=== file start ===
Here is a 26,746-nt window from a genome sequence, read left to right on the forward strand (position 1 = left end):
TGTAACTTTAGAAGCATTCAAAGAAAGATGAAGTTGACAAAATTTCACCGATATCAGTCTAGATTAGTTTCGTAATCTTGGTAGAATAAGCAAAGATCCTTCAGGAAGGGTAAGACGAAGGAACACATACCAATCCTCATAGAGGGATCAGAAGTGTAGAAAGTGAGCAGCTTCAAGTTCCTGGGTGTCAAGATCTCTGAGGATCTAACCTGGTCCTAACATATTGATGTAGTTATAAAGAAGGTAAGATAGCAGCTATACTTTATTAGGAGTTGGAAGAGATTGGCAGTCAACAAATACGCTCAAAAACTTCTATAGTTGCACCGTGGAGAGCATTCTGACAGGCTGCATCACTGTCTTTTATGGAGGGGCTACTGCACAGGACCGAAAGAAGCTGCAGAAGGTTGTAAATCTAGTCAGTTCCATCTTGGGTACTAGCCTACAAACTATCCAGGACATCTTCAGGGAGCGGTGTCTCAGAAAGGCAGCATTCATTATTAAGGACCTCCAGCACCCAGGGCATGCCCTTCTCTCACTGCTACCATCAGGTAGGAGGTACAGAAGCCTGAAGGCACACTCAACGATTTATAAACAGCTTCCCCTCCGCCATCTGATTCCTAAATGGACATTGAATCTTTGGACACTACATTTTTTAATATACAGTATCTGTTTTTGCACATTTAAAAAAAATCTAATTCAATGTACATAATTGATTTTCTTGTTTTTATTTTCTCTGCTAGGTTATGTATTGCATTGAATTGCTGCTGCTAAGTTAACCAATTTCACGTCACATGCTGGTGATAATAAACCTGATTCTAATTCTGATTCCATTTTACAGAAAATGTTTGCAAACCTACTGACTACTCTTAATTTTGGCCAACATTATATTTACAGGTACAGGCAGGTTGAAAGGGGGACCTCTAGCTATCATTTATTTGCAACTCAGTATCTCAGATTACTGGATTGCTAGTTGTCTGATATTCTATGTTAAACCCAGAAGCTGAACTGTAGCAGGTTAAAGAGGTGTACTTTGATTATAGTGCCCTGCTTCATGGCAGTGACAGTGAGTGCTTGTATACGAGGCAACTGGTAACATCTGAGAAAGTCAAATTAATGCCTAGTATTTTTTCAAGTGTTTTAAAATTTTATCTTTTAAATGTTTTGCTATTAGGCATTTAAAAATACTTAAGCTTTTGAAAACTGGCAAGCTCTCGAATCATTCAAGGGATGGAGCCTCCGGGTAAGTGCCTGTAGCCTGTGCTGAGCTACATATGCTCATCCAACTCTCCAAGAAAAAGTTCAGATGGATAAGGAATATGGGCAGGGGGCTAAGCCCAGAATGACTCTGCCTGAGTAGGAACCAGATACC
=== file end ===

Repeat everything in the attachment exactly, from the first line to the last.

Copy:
Here is a 26,746-nt window from a genome sequence, read left to right on the forward strand (position 1 = left end):
TGTAACTTTAGAAGCATTCAAAGAAAGATGAAGTTGACAAAATTTCACCGATATCAGTCTAGATTAGTTTCGTAATCTTGGTAGAATAAGCAAAGATCCTTCAGGAAGGGTAAGACGAAGGAACACATACCAATCCTCATAGAGGGATCAGAAGTGTAGAAAGTGAGCAGCTTCAAGTTCCTGGGTGTCAAGATCTCTGAGGATCTAACCTGGTCCTAACATATTGATGTAGTTATAAAGAAGGTAAGATAGCAGCTATACTTTATTAGGAGTTGGAAGAGATTGGCAGTCAACAAATACGCTCAAAAACTTCTATAGTTGCACCGTGGAGAGCATTCTGACAGGCTGCATCACTGTCTTTTATGGAGGGGCTACTGCACAGGACCGAAAGAAGCTGCAGAAGGTTGTAAATCTAGTCAGTTCCATCTTGGGTACTAGCCTACAAACTATCCAGGACATCTTCAGGGAGCGGTGTCTCAGAAAGGCAGCATTCATTATTAAGGACCTCCAGCACCCAGGGCATGCCCTTCTCTCACTGCTACCATCAGGTAGGAGGTACAGAAGCCTGAAGGCACACTCAACGATTTATAAACAGCTTCCCCTCCGCCATCTGATTCCTAAATGGACATTGAATCTTTGGACACTACATTTTTTAATATACAGTATCTGTTTTTGCACATTTAAAAAAAATCTAATTCAATGTACATAATTGATTTTCTTGTTTTTATTTTCTCTGCTAGGTTATGTATTGCATTGAATTGCTGCTGCTAAGTTAACCAATTTCACGTCACATGCTGGTGATAATAAACCTGATTCTAATTCTGATTCCATTTTACAGAAAATGTTTGCAAACCTACTGACTACTCTTAATTTTGGCCAACATTATATTTACAGGTACAGGCAGGTTGAAAGGGGGACCTCTAGCTATCATTTATTTGCAACTCAGTATCTCAGATTACTGGATTGCTAGTTGTCTGATATTCTATGTTAAACCCAGAAGCTGAACTGTAGCAGGTTAAAGAGGTGTACTTTGATTATAGTGCCCTGCTTCATGGCAGTGACAGTGAGTGCTTGTATACGAGGCAACTGGTAACATCTGAGAAAGTCAAATTAATGCCTAGTATTTTTTCAAGTGTTTTAAAATTTTATCTTTTAAATGTTTTGCTATTAGGCATTTAAAAATACTTAAGCTTTTGAAAACTGGCAAGCTCTCGAATCATTCAAGGGATGGAGCCTCCGGGTAAGTGCCTGTAGCCTGTGCTGAGCTACATATGCTCATCCAACTCTCCAAGAAAAAGTTCAGATGGATAAGGAATATGGGCAGGGGGCTAAGCCCAGAATGACTCTGCCTGAGTAGGAACCAGATACC